The winter months bring colder climates and we need to make sure our newborns and babies are dressed appropriately for this type of weather. As parents, we have an instinct to keep our newborns very warm. This works well when outside, but overheating for sleeping in a newborn is a risk factor for SIDS (Sudden Infant Death Syndrome) and needs to be avoided.

The recommendation is to have the room the newborn is sleeping 68-72 degrees, which is considered comfortable to an adult. If you are sleeping in light pajamas your newborn should not be in a parka! Think about how many layers you are in (adding the blanket) and that is how many layers your newborn should be wearing (including his swaddle blanket, if still using). Parents always feel the newborn’s hands and feet to test their temperature, but this is not accurate as a newborn’s hands and feet are always cold. A more accurate measure of the newborn’s temperature is to feel the nape of his neck. If warm or damp with sweat, the newborn is too warm and a layer needs to be removed.

Newborn Care TipsNewborn Care Fall Tip
When the leaves change color, it means that the flu season is on its way. To protect your newborn from the flu, all contacts 6 months and older should be vaccinated. This will form a protective “cocoon” around your newborn.

It is also recommended that pregnant women receive the flu vaccine as well. This is not only to protect the expectant mommy from the flu, but there is some data that shows that pregnant mothers who receive the flu vaccine give some protection to their newborns for the first six months of life. This is very important as the vaccine is not recommended until the baby is 6 months old. Talk to you doctor and get you and your family vaccinated!

Newborn Care - September
Boy or Girl? - Lots of families wait until the birth of their baby to find out the sex of their newborn. However, many families want to know their newborn’s sex long before their birthday to plan the nursery, buy clothes and overall feel more prepared for the newborn’s arrival. In the past, expectant parents had to wait until 15-20 weeks of pregnancy to satisfy their curiosity. There is now a non-invasive test of mother’s blood—which contains DNA of the unborn baby—that can answer the boy or girl question as early as seven weeks of pregnancy. The test is more accurate out towards 20 weeks of pregnancy.

Besides helping pick out blue vs. pink paint, the test can be helpful to doctors trying to identify sex linked disorders, such as hemophilia. The blood test may eliminate the need for more invasive tests like amniocentesis. There are a lot of things to think about when having a newborn and hopefully our site can help out with your process of reducing your stress.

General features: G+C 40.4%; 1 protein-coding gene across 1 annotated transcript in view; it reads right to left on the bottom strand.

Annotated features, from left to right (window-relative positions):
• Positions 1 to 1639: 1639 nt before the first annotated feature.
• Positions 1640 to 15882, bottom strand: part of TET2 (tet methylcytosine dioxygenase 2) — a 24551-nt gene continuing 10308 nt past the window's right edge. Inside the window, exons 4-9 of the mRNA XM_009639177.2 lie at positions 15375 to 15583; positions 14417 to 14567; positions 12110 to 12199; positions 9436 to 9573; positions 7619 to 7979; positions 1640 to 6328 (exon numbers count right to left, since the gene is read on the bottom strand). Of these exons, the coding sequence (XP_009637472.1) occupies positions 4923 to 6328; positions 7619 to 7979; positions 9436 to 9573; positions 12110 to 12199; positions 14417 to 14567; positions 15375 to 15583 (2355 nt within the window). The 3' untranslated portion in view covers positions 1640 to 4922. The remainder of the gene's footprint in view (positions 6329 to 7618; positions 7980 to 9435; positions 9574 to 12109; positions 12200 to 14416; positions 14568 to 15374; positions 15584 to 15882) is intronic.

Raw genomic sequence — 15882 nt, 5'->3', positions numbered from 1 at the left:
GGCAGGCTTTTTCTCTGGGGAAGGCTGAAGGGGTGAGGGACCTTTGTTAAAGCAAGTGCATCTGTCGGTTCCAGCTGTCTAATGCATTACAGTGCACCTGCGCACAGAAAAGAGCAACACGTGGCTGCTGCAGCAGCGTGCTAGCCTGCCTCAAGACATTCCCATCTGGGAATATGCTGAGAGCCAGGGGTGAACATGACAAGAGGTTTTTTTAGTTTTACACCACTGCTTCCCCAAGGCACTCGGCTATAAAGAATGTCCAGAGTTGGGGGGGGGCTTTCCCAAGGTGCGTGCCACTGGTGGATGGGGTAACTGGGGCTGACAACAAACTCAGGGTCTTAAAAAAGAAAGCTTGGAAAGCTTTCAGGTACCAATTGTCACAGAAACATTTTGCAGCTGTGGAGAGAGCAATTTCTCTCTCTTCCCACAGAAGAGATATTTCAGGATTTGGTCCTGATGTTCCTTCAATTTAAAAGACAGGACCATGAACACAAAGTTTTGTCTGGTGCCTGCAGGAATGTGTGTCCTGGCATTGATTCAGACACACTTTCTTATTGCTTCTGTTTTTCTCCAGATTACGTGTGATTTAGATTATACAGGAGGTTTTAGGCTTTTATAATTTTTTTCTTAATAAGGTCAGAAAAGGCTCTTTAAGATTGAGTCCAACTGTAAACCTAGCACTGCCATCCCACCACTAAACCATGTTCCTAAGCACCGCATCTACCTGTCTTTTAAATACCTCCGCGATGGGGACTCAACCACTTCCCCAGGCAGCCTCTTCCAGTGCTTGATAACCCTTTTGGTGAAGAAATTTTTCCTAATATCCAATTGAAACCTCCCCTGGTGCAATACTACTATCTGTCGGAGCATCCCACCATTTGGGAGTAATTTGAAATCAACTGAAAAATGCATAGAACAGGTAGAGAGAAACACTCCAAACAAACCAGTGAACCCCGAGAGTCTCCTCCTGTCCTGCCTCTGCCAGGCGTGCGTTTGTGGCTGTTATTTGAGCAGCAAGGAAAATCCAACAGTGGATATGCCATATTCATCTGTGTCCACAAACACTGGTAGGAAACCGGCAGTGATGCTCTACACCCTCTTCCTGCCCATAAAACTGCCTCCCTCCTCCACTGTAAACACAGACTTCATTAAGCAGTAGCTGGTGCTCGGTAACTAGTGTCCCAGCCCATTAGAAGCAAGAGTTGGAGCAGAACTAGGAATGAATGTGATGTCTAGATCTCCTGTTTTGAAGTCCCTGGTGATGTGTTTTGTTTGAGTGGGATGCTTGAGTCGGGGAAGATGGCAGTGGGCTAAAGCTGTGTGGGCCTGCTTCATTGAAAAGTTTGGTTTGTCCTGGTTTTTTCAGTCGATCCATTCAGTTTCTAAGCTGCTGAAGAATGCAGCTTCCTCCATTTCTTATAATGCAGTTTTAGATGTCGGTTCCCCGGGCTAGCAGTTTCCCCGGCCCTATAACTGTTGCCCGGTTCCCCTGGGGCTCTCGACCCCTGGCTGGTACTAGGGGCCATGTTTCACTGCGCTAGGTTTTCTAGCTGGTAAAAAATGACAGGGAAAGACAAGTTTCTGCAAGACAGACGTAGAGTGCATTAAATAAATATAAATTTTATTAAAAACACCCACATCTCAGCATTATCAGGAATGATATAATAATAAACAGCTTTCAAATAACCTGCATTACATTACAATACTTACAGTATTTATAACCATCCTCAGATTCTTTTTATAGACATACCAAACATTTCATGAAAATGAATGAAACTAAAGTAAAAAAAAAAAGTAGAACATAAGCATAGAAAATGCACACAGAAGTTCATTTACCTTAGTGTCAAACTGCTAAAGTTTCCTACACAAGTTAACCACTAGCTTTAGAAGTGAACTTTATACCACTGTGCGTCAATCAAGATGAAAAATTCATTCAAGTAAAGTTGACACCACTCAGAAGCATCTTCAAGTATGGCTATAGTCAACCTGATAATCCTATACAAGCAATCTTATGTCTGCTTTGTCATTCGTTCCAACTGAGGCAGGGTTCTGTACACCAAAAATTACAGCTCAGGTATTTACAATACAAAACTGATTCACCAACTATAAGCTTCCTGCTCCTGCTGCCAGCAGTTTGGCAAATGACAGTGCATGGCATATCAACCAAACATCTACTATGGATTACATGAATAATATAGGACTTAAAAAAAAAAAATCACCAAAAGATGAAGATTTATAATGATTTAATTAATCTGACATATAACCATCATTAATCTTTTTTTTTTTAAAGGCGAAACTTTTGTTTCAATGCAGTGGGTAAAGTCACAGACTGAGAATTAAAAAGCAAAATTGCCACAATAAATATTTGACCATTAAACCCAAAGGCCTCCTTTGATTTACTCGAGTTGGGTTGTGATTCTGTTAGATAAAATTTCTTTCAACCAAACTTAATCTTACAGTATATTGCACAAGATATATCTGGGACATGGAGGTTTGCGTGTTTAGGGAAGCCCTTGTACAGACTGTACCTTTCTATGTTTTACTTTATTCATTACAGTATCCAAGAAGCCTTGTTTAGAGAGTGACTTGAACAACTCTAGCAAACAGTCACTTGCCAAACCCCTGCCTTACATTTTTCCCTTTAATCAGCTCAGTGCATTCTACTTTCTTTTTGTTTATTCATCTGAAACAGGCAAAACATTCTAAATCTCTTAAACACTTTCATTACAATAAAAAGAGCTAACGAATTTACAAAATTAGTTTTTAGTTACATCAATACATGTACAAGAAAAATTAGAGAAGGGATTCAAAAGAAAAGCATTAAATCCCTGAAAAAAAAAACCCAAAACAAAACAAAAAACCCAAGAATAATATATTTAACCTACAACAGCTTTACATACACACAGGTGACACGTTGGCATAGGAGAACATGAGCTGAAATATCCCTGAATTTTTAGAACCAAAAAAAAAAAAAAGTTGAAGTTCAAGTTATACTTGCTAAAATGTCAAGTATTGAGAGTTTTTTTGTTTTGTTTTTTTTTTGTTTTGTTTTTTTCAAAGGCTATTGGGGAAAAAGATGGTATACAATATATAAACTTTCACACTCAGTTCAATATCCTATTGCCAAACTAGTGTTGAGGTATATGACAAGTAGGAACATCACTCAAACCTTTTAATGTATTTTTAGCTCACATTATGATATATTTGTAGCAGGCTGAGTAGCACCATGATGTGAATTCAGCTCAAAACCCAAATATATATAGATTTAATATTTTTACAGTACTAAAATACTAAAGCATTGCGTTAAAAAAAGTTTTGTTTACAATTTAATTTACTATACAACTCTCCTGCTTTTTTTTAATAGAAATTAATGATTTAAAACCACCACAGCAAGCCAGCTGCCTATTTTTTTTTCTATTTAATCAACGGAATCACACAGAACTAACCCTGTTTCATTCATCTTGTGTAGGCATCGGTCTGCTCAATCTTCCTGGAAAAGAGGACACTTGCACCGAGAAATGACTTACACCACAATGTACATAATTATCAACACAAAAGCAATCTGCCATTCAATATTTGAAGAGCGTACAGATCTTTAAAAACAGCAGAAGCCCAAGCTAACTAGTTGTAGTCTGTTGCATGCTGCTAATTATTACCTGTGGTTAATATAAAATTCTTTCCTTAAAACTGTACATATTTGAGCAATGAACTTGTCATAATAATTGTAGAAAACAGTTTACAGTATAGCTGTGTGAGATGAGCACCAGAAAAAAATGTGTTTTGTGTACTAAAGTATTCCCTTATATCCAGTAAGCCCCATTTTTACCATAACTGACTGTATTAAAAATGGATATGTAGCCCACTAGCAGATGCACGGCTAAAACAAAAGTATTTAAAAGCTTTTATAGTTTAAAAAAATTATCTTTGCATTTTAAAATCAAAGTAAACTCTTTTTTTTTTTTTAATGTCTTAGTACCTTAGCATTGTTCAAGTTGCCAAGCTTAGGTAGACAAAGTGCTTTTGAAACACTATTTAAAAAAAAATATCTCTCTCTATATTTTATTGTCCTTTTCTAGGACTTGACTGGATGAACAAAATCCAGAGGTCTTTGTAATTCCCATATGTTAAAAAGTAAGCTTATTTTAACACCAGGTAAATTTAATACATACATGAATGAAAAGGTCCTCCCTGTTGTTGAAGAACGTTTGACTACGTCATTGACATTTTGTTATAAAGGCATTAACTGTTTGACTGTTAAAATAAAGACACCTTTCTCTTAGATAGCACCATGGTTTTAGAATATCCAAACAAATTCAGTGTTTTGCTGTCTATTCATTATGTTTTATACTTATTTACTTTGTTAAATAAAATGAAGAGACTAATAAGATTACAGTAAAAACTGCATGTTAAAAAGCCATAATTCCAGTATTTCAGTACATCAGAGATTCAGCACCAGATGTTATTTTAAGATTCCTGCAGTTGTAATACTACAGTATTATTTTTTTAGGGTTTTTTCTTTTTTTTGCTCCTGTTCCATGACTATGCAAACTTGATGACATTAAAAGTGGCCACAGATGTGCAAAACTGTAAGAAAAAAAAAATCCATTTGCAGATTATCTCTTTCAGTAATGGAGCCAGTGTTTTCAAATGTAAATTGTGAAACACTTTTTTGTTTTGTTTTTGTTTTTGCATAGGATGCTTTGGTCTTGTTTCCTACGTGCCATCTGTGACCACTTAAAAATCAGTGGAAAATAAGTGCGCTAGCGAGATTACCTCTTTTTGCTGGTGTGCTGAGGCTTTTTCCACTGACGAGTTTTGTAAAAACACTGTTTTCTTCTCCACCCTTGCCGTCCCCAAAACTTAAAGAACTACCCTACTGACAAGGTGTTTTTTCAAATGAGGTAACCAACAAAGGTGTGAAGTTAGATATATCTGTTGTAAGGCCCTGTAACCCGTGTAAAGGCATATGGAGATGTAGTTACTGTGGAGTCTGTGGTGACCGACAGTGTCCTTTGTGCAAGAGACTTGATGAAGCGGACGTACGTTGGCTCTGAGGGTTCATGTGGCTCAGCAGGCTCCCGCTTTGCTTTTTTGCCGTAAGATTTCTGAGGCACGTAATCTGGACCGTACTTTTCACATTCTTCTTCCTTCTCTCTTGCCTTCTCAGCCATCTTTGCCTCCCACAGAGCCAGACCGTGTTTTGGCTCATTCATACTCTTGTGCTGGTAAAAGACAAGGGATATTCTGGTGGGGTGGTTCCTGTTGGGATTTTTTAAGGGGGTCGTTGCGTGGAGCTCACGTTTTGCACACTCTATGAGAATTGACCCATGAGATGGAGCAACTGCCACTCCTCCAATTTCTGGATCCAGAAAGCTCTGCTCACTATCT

Newborn Care TipsHow to choose a Pediatrician - During your child’s life, particularly the first 2 years, you will spend a lot of time with your pediatrician both in the office and on the phone. Here are some guidelines for how to choose the best one for you in caring for your newborn. Get names from neighbors and friends. If you are new in the area, call the local hospital for recommendations, although they are not allowed to play favorites. They will give you several names. If you happen to make friends with a nurse, they are great at evaluating our skill. The first criterion for most people is, unfortunately, which pediatricians take my insurance.

Even if you have only one choice, plan to visit in your 7th or 8th month. The office should give you an appointment to meet the doctor and see the office. Important points are: Is the doctor certified by the American Board of Pediatrics? This means that he or she completed a 3 year specialized course after medical school and passed a rigorous exam. How to choose a pediatrician Continued Here.

Click here to buy the DVD directly from Amazon

Buy Newborn Care DVD through Amazon

Newborn Care TipsSpring Newborn Care Tip
Spring is a wonderful time to have a newborn. The Flu season is ending and the weather is warming up. Parents frequently ask when is the appropriate time to take their newborn outside. Remember, the outside air will not make your newborn sick. It is exposure to people that could give your newborn its first cold. So, venturing outside in temperate weather to take a stroll during your newborn’s first week is fine. The important point is to avoid crowds of people, especially children. Most adults are intelligent enough to avoid coming near a newborn if they have a slight cold, but a toddler could be acting fine and very quickly show symptoms of an illness. If you are going stir crazy and want to go to a restaurant, it is all right by two weeks, but avoid busy places that have a lot of kids. Also, make sure that you limit the number of people that hold or touch your baby and insist that they wash their hands.

I, as well as doctors across the country, am happy that with the changing of the season, the flu epidemic that we have experienced this winter will be fading. We are still seeing quite a bit of influenza, but the overall numbers are going down. This should make you, as parents of newborns, less nervous that your new baby could contract the flu. One must still keep their newborn away from crowds of people and everyone that is in contact with your newborn should be vaccinated with a flu shot and a whooping cough vaccine. Do not be afraid to take your newborn out of the house in the upcoming nice weather. Remember, it is not the outside air that gets you newborn sick, it is the people, especially children, that are contagious.